Smart factories filled with smart devices:  All connected by 5G to create the biggest transformation since the beginning of the Industrial Revolution.

  • Gather data, lots of it. Then crunch on it to create operational intelligence. Like predicting when equipment needs to be attended to,fixed, or replaced- to reduce expensive downtime.
  • Equipment communicating with equipment– wirelessly. Robotics can visually inspect and determine the quality of products, in real-time,with high accuracy.

It’s all about unifying the supply chain. The first waves were powered by steam, people, and software. And now? We’re in the 4th generation on the industrial revolution, powered by the network.

Learn more about how 5G will revolutionize manufacturing.


Of course, let’s not forget about how we move around in our cities.

  • A single, unified network to govern set of transportation rules within a city. With connected vehicles communicating with network as they travel across access points.
  • Buses, subways, cars, pedestrians, lights, stadiums… all connected, communicating, and synchronizing. To make life safe, efficient, and enjoyable.
  • Public and private drivers staying in touch to make real-time adjustments based on road conditions.
  • Mini-clouds communicating with each other. Starting with traffic lights that adjust on the fly to fluctuations in traffic.

Learn more about how 5G will impact the  transportation industry.

How is 5G for IoT built?

The rollout of 5Gis already underway. AT&T’s vision for 5G is crystal clear, and we’re already bringing it to life. It promises faster connections and lower latency. Many experts expect 5G will handle 1000 times more mobile data than today’s cellular systems. Thus, making 5G the backbone of the IoT, connecting fixed and mobile devices. Millions, then billions, then trillions of them.

To name a few, devices like… vending machines, refrigerators, music systems, virtual assistants, door locks & door bells, sleep trackers, thermostats, flower pots, light bulbs, cameras, washing machines, jewelry, toothbrushes, sprinklers, frying pans, your mirrors, and your pets’ leashes & collars. And of course, planes, trains and automobiles. Just about anything (and everything) made, will be made Internet-aware. All of this, creating and enabling a new architecture, new hardware and new communication technologies- bringing the IoT into our home, work, play… and thinking spaces.

The building blocks of 5G for IoT

A quick look at some of the pieces required to create our future smart cities, smart homes, and smart work places.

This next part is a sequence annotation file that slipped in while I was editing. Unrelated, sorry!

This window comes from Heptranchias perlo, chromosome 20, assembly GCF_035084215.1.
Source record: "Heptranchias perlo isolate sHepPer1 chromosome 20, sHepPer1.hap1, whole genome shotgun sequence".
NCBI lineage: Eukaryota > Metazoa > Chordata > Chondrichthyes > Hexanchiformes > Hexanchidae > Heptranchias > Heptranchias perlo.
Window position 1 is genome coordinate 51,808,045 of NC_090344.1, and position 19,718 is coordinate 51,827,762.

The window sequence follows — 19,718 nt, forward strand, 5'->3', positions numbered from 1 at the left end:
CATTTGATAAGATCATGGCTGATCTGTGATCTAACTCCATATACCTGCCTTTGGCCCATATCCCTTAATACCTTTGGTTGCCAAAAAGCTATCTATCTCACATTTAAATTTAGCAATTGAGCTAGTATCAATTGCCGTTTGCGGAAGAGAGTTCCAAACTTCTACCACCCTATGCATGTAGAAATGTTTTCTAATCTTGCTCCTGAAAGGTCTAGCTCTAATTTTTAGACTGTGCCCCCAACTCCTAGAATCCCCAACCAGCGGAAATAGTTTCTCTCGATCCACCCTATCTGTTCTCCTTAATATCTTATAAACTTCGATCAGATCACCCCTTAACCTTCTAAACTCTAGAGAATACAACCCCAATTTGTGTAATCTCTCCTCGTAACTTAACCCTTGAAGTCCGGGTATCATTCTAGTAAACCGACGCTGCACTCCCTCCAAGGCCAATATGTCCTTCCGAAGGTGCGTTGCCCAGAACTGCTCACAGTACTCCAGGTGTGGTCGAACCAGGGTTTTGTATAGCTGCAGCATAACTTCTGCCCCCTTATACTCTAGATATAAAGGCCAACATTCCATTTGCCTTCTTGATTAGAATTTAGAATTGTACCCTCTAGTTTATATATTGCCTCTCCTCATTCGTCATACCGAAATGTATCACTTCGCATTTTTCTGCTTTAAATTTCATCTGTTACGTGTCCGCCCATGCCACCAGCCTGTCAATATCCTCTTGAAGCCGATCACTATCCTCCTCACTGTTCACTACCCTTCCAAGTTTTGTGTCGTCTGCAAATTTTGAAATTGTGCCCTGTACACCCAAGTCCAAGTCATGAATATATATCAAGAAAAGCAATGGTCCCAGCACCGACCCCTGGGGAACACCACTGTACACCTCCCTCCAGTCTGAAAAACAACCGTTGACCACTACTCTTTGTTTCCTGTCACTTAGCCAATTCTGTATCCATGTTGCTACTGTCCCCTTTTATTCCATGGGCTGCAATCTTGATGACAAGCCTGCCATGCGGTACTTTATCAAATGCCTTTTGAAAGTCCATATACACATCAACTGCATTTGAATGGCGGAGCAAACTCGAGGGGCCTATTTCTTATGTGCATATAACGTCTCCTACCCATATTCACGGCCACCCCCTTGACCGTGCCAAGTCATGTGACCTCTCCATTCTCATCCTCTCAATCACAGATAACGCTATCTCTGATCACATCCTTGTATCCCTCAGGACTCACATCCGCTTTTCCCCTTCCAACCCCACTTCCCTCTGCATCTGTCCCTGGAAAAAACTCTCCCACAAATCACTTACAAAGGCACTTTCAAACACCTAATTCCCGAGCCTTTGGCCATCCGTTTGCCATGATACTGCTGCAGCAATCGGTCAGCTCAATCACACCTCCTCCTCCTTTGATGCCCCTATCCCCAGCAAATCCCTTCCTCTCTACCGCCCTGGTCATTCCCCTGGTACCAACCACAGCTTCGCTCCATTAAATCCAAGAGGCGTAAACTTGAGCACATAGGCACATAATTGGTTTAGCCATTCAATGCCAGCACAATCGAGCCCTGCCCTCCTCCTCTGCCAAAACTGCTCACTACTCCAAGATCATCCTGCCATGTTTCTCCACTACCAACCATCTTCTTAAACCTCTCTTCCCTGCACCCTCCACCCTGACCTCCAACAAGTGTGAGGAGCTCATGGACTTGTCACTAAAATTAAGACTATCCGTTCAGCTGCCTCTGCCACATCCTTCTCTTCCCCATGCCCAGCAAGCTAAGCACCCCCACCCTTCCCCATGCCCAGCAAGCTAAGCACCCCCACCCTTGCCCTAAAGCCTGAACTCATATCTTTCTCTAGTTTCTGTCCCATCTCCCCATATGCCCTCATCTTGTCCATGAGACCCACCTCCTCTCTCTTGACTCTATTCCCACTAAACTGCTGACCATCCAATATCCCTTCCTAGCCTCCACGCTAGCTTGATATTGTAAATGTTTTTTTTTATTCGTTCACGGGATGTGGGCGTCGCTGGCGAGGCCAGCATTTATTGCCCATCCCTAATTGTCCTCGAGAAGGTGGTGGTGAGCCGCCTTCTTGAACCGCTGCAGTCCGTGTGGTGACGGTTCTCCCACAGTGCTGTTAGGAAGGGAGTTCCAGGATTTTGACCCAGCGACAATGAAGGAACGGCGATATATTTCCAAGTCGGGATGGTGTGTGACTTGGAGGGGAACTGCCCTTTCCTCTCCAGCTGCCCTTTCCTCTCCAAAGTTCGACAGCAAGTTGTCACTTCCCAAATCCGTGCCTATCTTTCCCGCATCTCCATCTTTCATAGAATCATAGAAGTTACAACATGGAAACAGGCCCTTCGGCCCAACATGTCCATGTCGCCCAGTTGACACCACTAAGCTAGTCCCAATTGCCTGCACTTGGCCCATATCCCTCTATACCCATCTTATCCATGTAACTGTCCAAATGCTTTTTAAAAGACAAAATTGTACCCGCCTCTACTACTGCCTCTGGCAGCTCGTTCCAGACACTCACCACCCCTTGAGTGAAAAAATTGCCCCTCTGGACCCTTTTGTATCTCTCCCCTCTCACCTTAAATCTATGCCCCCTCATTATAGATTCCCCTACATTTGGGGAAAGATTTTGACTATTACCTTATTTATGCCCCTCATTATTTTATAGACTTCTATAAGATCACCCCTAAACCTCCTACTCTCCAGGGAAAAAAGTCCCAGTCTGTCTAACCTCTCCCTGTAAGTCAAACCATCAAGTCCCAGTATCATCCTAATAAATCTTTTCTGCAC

To start, there are three categories of the IoT:

  • Enable ‘things’ to capture information
  • Enable ‘things’ to process that information
  • Enable security and privacy when doing both those

The first two categories are functional building blocks. They’re required for building ‘intelligence’ into ‘things.’ This differentiates the IoT from the ‘usual’ internet. That third category, a ‘de facto’ requirement to maintain high security and privacy.

More devices, more sensors, more users, more conversations… more data. This requires more bandwidth and less latency to create smart environments, cities, buildings, vehicles, clothing, and portables.

With 5G being the wireless network gluing the IoT together. However, the current building blocks won’t power 5G for IoT.

But these will…


More people with more devices consuming more data, all crammed on the same radio-frequency bands as yesteryear. This causes less bandwidth, slower services, and dropped connections- for everyone.

Introducing millimeter waves. These use higher frequencies than current radio waves. Millimeter waves broadcast between 20 and 300 gigahertz. That’s fast. Current bands are below 6GHz.

One drawback- they don’t travel so well through buildings and obstacles. And, they can be absorbed by foliage and rain. So then…


Small cells are essentially mini base stations. They operate using little power and can be placed every 250 (ish) meters throughout cities. On light poles, atop buildings, and other small ‘towers.’

They’re used to create a dense network to prevent signals from being dropped. Like a relay team, receiving signals from base stations and sending data to users-anywhere.

Small cells use small antennas to transmit those tiny millimeter waves.

However, more signals to and from requires more antennas to send and receive.

Welcome to our next tech-guest…


Today’s 4G base stations have maybe a dozen ports, to support a few antennas.

5G base stations support about a hundred ports, to support dozens of antennas.

More antennas means these massive MIMO (multiple-input multiple-output) base stations can send and receive more signals- at once. This speeds up the mobile network by a factor of at least 22.

More antennas, great right? Except more antennas cause more interference when signals cross.

That’s where beam forming comes in.


Beamforming is the traffic cop for cellular base stations. It identifies the most efficient route to a user. And, reduces interference for the others nearby.

Beamforming helps massive MIMO reduce interference when sending signals from its many antennas. It plots the best course to route through the air to each user. Even if it means bouncing signals off buildings and other objects to choreograph packet movements and arrival times.

For millimeter waves, it’s a different problem to solve. Cellular signals are often blocked by objects and weakened over distance. Beamforming focuses signals directly to a user, rather than broadcasting in many directions at once. This strengthens the signal while reducing interference for everyone else.

Yet wireless engineers still want to achieve more throughput and less latency…


Today’s base station and cellphone transceivers must take turns sending and receiving signals over the same frequency (or, operate on different frequencies to send and receive at the same time).

Not so with 5G transceivers. They can send and receive signals at the same time, on the same frequency. Thanks to full duplex technology.

Full duplex cuts communication times by 2x. It’s like two people talking at the same time, while understanding each other.

Although… full duplex often creates a pesky echo interference. Special echo-cancelling technology is helping reduce interference, so antennas can speak and listen at the same time.

There’s some of the basics for the 5G-IoT era.

Perhaps you have even more questions now. That’s good.

We’ll be writing more about this, to help you prepare for the era and how it will affect your work.